Time Lapse Don’ts
- Don’t Use Just Any Camera
People will tell you that you can use any camera for time lapse photography. But, the construction industry uses time lapse photography for specific purposes, and you need a camera system that will ensure that you meet your goals. That’s why CamDo makes camera systems specifically designed for capturing photos of a construction site over a long period of time.
Historically, CamDo's equipment is centered around GoPro cameras. These cameras are small in form factor, meaning that the size and shape of the cameras makes them ideal for housing in external enclosures for long term use. In addition, you can program GoPro cameras beyond their own internal settings. GoPros also come at a great price point considering cost, capability, and image quality. Recently, CamDo has added Sony RX0 II into the compatible cameras range. Sony RX0 II produces great image and video quality. It uses 1-inch stacked Exmor RS CMOS sensor that serves up 15.3-megapixel 5K images using a high quality ZEISS® Tessar T* 24mm F4 lens.
Conversely, digital single-lens reflex (DSLR) cameras have more settings and have marginally better image quality due to the sensor size and availability of lens systems. But they cost significantly more and are quite challenging and expensive to deploy for longer term use due to their size.
The 4K on a DSLR is better than the 4K on a GoPro, but for the vast majority of applications the difference is negligible. We know the photographers out there might want to use those extra pixels for pan and zoom. However, there’s not always a benefit since many videos are viewed at 1080p.
Ultimately, you must make a choice based on your budget and final output requirements. CamDo believes the GoPro represents an outstanding camera to achieve long term construction time lapse in 4K resolution.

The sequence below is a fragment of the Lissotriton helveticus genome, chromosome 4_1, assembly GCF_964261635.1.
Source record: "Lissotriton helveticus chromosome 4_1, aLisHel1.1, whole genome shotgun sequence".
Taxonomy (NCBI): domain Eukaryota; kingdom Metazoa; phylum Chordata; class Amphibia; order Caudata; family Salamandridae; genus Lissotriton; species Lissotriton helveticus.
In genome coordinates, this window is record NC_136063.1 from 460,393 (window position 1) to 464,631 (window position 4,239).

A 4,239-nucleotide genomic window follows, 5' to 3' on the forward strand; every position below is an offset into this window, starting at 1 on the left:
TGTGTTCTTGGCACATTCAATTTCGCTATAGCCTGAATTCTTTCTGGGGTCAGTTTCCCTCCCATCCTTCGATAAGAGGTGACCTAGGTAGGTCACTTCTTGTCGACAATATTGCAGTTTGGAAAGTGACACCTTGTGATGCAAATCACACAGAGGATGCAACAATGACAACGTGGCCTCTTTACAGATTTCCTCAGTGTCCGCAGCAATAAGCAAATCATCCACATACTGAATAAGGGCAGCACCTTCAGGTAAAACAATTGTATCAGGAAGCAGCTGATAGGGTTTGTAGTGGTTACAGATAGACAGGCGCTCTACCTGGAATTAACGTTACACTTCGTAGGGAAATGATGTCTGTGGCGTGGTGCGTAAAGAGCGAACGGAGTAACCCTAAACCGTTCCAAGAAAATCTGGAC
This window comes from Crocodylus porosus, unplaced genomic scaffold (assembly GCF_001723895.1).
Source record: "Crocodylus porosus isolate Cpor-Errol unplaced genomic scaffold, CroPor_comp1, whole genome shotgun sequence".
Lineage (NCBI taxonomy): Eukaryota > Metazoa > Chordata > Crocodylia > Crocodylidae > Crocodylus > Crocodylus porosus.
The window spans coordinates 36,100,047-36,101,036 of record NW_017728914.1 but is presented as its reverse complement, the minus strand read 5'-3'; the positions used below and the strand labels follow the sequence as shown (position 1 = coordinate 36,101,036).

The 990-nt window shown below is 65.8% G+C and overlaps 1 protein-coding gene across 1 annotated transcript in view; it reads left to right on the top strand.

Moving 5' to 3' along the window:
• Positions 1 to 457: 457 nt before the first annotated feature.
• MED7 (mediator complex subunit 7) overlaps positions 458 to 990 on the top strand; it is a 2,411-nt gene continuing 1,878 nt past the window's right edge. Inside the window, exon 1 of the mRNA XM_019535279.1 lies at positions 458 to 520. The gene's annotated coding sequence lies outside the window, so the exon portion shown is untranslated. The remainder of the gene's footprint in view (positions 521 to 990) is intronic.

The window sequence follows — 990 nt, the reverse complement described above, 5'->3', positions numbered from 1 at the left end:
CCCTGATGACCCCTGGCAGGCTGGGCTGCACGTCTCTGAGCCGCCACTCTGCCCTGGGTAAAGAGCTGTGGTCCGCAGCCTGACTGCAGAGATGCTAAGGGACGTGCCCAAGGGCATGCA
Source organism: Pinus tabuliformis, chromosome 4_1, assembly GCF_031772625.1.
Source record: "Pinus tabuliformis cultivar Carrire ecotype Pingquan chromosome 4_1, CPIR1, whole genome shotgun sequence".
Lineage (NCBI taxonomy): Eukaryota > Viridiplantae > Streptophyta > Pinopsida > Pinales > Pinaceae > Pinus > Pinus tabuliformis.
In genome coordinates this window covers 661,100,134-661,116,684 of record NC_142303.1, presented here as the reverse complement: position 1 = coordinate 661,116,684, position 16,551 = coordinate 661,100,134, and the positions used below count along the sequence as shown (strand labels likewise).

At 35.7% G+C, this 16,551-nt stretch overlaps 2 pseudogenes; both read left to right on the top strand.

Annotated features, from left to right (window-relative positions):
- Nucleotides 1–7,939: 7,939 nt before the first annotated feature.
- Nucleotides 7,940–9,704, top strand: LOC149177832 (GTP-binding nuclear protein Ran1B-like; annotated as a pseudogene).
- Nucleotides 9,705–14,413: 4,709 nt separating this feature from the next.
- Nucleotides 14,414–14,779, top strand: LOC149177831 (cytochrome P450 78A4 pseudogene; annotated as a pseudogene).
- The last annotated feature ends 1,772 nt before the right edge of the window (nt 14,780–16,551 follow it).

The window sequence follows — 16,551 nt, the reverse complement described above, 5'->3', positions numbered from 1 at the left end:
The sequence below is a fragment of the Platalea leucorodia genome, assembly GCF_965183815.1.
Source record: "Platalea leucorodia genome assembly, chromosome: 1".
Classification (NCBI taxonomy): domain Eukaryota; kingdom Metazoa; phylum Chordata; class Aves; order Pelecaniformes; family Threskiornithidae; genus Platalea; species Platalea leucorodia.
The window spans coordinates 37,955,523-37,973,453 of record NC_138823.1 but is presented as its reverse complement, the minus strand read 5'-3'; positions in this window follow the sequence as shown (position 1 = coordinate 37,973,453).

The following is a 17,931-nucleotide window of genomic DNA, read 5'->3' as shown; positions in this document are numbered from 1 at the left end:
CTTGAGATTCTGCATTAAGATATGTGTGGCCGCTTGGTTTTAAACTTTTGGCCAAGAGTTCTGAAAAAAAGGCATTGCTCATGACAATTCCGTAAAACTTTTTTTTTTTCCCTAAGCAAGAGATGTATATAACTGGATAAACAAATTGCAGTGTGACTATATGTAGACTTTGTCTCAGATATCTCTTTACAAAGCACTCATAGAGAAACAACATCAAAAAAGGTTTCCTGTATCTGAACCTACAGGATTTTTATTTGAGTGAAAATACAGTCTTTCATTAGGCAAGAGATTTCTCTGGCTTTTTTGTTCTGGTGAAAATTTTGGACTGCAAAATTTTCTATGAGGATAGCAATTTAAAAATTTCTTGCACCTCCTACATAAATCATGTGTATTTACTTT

- Don’t Disregard the Camera Settings
Make sure you pay attention to the camera settings. They do make a difference in how you’re your images will turn out.
For example, time lapse flicker occurs due to exposure changes, when adjacent images look brighter or dimmer than the general average. This can be solved with appropriate camera settings. GoPro has introduced some new settings which help with taking higher quality time lapse footage with less effort in post-production. Specifically, ProTune mode adds:
- the ability to lock the shutter speed for greater control under different motion and lighting conditions is available for videos.
- additional White Balance settings to allow for finer adjustments when optimizing for cool or warm lighting conditions and is available for videos and photos.
- additional ISO control settings with the ability to lock the ISO setting for video and set an ISO range for photo capture. Flicker can also be dealt with in post-production but avoiding it in the first place is the goal.
If lighting is relatively constant for the entire shoot, use ProTune mode and set the ISO range and white balance manually. We want as much control over the camera as we can get.
If lighting is likely to change significantly, then you are better off leaving ISO in auto mode. If you were using a DSLR you would leave it in aperture priority mode and let the camera shutter speed adjust. A GoPro is essentially always in aperture priority mode as it has a fixed lens. There are ingenious GoPro lens modifications available for different purposes. If you aren’t sure about the settings, leave it in complete auto mode.
For more information, check out our construction time lapse camera packs to get the best result for your time lapse project.